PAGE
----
“From the Cellar” is an editorial project that publishes every other Friday with a beer from Hop Culture’s cellar. Have a vintage bottle or cellared beer you think we should try? Drop us a line at [email protected] with the subject line “From the Cellar.”
Funk Yeah at a glance:
- Funk Yeah is a blend of 1-, 2-, and 3-year old barrels brewed by Beachwood Blendery in Long Beach, CA.
- Funk Yeah was released on September 20, 2018 in 500 mL bottles and has been in the Hop Culture cellar since about that time.
- The beer is a 6.4% ABV Geueze-inspired beer.
- Funk Yeah won the Gold Medal in the Belgian-Style Lambic or Sour Ale category at the 2018 GABF competition.
Beer mail comes in a variety of forms. Sometimes, we get a box that’s been carefully packed with a bottle or two, or maybe a 4-pack of cans. Often, there’s a nice little note attached. Other times, we get a mess of cans thrown in a box. However it gets to us, we love and appreciate beer mail of all shapes and sizes.
I distinctly remember the Funk Yeah shipment from Beachwood Blendery. Unlike most breweries, there was fascinating and informational literature that described the history and focus of the beer, as well as Beachwood’s former Head Brewer and Blender Ryan Fields’ processes. The packaging itself was lovely: a traditional Belgian-style bottle with a bright, eye-catching, modern label. We put the bottle aside to see what age might do.
While we waited, the accolades poured in. Funk Yeah earned a gold medal at GABF in the “Belgian-Style Lambic or Sour Ale” category. Our friends at VinePair named it their #3 beer of 2018 and self-proclaimed “old-man drinker” Aaron Goldfarb included it in his roundup of the 15 best beers of 2018 for Punch. As current Head Brewer and Blender Harrison McCabe shared with us, “The recognition for a beer we spent a few years working really hard on and were proud of — it definitely felt nice.”
The making of the beer itself was a long process that began with the launch of the brewery. “It started as our quest to figure out and understand sour beer and specifically gueuze,” explained McCabe. “We began four years ago working out how to create an accurate representation of this style of beer by working through all the variables: Water, malt, aged hops, mash processes, temperatures, humidity, cultures, spontaneous fermentation, and time. From all of that came Funk Yeah which is our first blend of gueuze-inspired beer and the entire point of the project, which is to make gueuze-inspired beer.”
The designation of “gueuze-inspired” is important. The tradition of spontaneous fermentation (where wort is left out to be inoculated with native microflora) traces its roots to Belgium, but isn’t tied to geography. Guezue is a type of spontaneously fermented beer, but the name specifically refers to beer brewed in the Senne Valley.
“As we were trying to make beer that tastes like the gueuze beers from Belgium, we definitely struggled with what to do about both aptly describing our beer as well as respecting the Belgian lambic and gueuze tradition. We settled on Belgian-Style Sour Ale as the style on the bottles and refer to our beer as lambic-inspired or gueuze-inspired, never calling it lambic or gueuze and making sure we are insistent to others about it and correcting them politely. The style ‘American Gueuze’ should never exist out of respect for the Belgian tradition.”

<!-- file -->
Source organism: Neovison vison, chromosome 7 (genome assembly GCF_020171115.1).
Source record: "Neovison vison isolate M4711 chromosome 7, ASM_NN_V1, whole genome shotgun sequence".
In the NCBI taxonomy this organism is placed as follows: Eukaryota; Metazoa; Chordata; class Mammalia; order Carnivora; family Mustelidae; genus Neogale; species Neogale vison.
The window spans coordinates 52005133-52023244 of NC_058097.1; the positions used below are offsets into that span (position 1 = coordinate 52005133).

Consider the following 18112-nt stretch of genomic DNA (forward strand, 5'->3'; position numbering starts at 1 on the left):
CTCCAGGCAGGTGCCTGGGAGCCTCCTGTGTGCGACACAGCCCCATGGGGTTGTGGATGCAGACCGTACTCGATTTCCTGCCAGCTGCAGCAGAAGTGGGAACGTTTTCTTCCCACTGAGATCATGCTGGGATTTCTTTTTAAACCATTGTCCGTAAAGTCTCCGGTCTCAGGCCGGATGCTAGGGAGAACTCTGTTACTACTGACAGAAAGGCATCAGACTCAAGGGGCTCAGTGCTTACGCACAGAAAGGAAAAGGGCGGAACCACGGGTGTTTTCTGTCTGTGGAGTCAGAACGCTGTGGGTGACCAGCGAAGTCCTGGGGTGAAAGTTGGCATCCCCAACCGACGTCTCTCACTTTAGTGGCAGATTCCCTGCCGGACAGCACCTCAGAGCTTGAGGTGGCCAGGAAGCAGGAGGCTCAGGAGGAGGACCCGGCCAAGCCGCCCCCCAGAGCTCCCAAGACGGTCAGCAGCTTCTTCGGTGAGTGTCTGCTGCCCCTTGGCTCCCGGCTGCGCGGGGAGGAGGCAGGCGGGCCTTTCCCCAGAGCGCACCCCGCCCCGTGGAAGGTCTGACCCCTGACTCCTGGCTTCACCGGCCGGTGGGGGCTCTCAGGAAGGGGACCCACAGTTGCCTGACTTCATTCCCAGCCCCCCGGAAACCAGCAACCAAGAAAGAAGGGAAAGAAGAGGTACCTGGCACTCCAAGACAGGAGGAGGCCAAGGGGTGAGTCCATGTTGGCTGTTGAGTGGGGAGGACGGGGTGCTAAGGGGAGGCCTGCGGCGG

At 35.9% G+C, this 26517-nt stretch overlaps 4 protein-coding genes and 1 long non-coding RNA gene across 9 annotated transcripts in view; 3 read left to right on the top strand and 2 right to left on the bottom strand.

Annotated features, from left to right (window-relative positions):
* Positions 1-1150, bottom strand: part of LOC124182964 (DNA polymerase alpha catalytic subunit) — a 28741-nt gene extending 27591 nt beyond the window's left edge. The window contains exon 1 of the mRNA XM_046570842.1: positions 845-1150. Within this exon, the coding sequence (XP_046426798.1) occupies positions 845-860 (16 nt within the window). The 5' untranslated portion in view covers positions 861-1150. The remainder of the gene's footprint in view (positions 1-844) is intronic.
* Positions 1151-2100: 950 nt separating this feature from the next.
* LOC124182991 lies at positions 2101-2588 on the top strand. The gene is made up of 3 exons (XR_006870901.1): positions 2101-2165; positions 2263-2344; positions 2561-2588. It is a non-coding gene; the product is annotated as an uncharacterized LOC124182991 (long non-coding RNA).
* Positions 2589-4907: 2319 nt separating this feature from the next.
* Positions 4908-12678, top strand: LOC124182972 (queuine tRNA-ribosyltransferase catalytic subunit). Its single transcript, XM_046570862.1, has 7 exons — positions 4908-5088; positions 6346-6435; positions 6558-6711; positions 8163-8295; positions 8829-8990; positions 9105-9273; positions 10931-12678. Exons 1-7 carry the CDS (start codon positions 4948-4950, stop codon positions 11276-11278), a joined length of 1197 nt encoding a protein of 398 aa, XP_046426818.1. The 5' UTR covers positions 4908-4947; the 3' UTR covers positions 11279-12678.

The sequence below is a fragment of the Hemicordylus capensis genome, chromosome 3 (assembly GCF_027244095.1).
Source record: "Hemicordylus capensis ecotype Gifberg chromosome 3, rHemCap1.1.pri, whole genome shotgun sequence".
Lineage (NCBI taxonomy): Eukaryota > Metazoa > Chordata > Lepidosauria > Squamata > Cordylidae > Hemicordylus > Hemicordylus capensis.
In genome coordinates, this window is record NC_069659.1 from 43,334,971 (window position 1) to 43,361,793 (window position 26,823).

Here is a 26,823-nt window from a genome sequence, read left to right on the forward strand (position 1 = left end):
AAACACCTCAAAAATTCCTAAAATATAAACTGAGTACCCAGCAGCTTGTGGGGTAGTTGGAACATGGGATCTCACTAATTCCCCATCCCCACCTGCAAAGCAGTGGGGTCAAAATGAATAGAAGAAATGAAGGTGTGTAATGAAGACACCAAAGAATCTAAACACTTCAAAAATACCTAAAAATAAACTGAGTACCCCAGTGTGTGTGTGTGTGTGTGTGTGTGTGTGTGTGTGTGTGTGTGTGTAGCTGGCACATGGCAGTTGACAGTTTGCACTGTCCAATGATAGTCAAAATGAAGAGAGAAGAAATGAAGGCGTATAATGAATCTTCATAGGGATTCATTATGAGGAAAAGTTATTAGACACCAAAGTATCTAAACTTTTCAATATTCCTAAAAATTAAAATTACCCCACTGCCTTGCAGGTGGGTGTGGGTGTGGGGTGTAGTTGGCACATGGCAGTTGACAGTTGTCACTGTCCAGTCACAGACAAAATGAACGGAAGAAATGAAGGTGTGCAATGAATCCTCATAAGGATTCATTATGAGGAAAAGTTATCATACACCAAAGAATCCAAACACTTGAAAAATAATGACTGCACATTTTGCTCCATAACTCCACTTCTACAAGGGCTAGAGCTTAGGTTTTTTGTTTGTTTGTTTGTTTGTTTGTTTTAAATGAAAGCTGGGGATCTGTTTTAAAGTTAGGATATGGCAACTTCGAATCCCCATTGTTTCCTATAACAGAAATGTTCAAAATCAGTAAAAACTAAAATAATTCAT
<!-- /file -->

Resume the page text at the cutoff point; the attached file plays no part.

Although not nearly as hyped as hazy IPAs and pastry stouts, spontaneously fermented beer has certainly seen a growth in popularity — or at least more attention has been given to the process. Funk Yeah’s reception suggests that there might be a passion for fermentation.
“The excitement over the release of the beer was pretty awesome,” McCabe said.
Since then, there have been several fruited version of Funk Yeah released.
“It’s pretty crazy and awesome,” McCabe said. “It’s not a common practice but it makes for some really amazing blends and a beer that has many levels of complexity.”
McCabe confirmed Beachwood will continue releasing Funk Yeah yearly, with improvements and tweaks along the way.
“I think we did a pretty good job with the blend but certainly learned a few things about some of the different challenges in blending a 1-, 2-, and 3-year beer and specifically building acid profiles and texture,” he shared. “It’s been a fairly long journey to make Funk Yeah and this beer will always be a reminder of that. Funk Yeah was a point where we felt that we were going in the right direction and what we were doing was achieving our goals of what our beer was supposed to be. We are super proud of the beer but always want to do it better the next time.”
What Funk Yeah tastes like:
- The beer was very effervescent and pleasantly carbonated.
- A little bit of funk and spice on the nose.
- The flavor was lovely with a nice savory funk, acidity, and prickliness on the tongue.
- We noticed a little bit of orange and maybe some cardamom.
Funk Yeah was a stellar recreation of a traditional lambic and demonstrates the care and consideration the brewing and blending team. It also shows the growing interest in complex and quality beers that require intentionality on the production end. If you happened to get your hands on a bottle and can store it properly, this beer should continue to grow in depth over the years.
“I’m finding every time I open one that I have a completely unique experience and am pleasantly surprised where the beer is at in that point in time,” McCabe shared. “The beer will hold up for many years, so open it when you think you might enjoy it the most.”
Open it for a backyard BBQ — McCabe recommended pairing with oysters, so go for a seafood spread — or save it for an extra-special occasion. Whatever the setting, you’re in for an exquisite beer.
Liked this article? Sign up for our newsletter to get the best craft beer writing on the web delivered straight to your inbox.